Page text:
The Love That Is Changeless

Of late, since I’m about a third of the way through Henri Nouwen’s The Return of the Prodigal Son, I’ve been quite naturally focused on that particular parable in Luke 15:11-32.  I’ve written before about how the parable is a study of fundamental unfairness – and purposefully so – but what I’m noticing more on this current reading is the way that the story completely severs the link between actions and love.

I mean, look at it.  If we attempt to reduce this story down to a set of equations, we might end up with something like this:

Younger Brother:

obedience+duty+right actions+filial piety=father’s constant love

Prodigal:

disobedience+lack of duty+wrong actions+filial disregard=father’s constant love

The father of the parable loves his children.  Oh, he loves them deeply.  “Everything I have is yours,” he tells the younger, and throws a party for the return of the prodigal.  Moreover, that love does not waver nor change (much to the consternation of the younger brother!).  We know that the father loves the prodigal before he becomes a prodigal; he is willing, after all, to split his estate with his son despite the fact that he is still very much alive and such a request is culturally unheard-of.  And we know that the father loves the son before he hears the son’s penitence and his subsequent request for restoration: he is “filled with compassion” and runs to his wayward child before the words of apology ever fall on his ears.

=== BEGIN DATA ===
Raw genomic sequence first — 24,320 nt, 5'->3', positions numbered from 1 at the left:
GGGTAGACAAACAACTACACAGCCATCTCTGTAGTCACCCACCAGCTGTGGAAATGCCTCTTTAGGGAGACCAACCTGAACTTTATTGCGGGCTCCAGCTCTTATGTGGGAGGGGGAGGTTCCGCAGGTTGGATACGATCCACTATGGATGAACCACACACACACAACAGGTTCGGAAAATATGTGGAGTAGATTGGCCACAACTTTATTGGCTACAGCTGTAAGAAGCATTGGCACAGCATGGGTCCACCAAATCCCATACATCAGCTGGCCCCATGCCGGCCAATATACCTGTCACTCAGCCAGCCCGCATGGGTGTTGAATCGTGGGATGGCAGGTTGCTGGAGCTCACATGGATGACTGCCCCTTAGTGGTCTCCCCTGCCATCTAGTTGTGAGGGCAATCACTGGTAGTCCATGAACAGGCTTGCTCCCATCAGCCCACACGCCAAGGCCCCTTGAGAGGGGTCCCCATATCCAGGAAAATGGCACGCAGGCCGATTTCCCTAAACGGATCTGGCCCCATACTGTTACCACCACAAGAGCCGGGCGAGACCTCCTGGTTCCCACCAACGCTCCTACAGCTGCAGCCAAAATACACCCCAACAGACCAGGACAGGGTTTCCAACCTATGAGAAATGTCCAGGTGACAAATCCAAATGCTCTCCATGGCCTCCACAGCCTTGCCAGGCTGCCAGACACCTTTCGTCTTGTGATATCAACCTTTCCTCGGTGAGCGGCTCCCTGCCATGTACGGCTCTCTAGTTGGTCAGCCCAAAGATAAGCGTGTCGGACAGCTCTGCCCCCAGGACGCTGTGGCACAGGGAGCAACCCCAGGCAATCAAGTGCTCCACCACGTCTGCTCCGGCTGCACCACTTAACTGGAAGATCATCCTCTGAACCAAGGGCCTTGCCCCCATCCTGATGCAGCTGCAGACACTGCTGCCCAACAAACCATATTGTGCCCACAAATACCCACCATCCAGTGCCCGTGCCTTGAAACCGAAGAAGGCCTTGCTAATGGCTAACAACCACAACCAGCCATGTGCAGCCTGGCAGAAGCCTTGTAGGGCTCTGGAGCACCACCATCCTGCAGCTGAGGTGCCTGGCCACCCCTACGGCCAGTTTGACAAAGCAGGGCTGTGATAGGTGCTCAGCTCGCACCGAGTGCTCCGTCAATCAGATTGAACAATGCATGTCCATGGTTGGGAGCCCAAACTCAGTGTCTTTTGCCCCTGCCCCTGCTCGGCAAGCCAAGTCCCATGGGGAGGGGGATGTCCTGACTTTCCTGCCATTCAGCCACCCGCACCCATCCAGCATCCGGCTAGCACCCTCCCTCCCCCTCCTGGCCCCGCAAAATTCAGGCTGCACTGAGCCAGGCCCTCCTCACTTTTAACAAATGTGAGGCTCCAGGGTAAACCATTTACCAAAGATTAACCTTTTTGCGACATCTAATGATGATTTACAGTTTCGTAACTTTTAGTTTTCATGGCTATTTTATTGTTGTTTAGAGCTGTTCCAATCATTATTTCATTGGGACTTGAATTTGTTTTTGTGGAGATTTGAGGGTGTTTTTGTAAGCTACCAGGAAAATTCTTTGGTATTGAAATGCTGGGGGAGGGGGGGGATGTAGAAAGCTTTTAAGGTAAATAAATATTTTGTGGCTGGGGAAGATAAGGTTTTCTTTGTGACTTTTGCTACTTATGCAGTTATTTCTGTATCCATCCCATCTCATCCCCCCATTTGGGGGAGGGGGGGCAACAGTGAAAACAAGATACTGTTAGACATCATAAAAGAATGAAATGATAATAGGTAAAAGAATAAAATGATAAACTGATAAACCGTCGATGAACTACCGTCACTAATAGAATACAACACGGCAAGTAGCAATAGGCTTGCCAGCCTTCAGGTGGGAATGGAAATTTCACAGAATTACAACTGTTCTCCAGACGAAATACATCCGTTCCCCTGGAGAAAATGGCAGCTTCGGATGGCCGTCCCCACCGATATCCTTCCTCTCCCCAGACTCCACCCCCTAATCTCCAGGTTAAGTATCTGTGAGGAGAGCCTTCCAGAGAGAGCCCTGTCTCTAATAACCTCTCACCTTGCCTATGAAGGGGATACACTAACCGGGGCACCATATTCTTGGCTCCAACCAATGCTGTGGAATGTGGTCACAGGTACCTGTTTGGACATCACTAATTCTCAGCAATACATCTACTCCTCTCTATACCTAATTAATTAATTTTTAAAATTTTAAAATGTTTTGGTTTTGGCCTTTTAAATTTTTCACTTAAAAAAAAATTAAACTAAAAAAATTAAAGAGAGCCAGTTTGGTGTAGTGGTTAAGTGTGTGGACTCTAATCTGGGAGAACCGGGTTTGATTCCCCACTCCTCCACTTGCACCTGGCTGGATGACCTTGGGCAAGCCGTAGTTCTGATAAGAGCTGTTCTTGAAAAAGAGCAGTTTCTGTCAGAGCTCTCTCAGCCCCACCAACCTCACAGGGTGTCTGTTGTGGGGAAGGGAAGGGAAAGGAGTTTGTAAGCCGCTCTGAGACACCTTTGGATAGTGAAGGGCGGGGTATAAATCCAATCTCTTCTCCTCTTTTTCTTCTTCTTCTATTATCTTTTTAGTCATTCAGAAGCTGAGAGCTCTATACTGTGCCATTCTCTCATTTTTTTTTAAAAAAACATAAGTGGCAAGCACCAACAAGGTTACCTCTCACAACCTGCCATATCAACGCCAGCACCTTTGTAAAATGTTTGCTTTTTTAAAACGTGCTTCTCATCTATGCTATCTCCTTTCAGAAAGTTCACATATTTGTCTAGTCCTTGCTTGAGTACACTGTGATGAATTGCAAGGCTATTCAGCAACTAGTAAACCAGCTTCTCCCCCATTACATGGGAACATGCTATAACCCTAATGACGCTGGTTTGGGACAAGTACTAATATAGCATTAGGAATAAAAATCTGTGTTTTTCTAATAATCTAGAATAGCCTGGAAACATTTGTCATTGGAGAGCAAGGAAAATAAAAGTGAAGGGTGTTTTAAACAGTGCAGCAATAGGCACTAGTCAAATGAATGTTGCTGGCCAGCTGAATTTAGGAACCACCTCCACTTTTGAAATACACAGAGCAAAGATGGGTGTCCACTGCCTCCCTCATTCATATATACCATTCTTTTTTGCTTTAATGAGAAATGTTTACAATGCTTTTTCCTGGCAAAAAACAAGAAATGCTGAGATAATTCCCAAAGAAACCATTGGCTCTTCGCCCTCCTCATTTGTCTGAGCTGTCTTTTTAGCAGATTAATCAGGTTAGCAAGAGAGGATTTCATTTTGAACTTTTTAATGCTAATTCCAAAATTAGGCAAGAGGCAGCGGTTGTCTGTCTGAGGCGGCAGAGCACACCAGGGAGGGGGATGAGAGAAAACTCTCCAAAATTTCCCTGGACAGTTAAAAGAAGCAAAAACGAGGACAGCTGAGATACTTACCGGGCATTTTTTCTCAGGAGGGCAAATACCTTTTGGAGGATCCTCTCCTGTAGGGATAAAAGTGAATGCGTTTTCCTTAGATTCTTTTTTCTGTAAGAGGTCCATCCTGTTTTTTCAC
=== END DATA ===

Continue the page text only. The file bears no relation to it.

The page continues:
The father’s love is always present.  The father’s love is always waiting.  The love does not disappear with waiting.  It is continually with the younger son who is there to receive it, and it remains continually for the one who has wandered off from it.  And so, obviously, with God: His love is there, waiting, and the only action that love requires is to accept it, to “come home” in the parlance of the story, and to remain in relationship there, to stay with the Father.

I know you know this.  I thought I knew it.  But I don’t, and here is why.  If we truly abide in God’s love in such a way, we’d have no need for other fulfillment.  How could we, when promised an eternal and abiding love that demands nothing other than that we come to receive it?  Yet I still live a great deal of my life as though that love is irrelevant; as though fulfillment on any scale is linked to my actions.  And so do you.

We do it with achievements: I am fulfilled at work if I am making progress toward something, getting bigger raises, or receiving approval for what I do.  I am fulfilled as an author if I achieve a modest version of success and if x number of people buy my book and if I receive no more than y negative reviews.  I am fulfilled in my career if I reach a particular set of milestones, accomplish a goal, or surpass previous success.

(Yes, we are eternally loved, but…)

We do it with relationships and identities: I am fulfilled in my marriage if my spouse is happy and content and we are engaged in the affectionate, warm intimacy couples share.  I am fulfilled as a parent when my child turns out to be “good.”  I am fulfilled as a friend if my needs are being met; I am fulfilled as a church member if I have a ministry that makes me happy and in which I feel useful.

(Yes, we are eternally loved, but…)

We do it with others’ approval: I am fulfilled if I am not in conflict with anyone.  I am fulfilled if I haven’t asked too much of anyone.  I am fulfilled when everyone around me is happy and pleased with me.  I am fulfilled when people like me.  I am fulfilled when people admire me.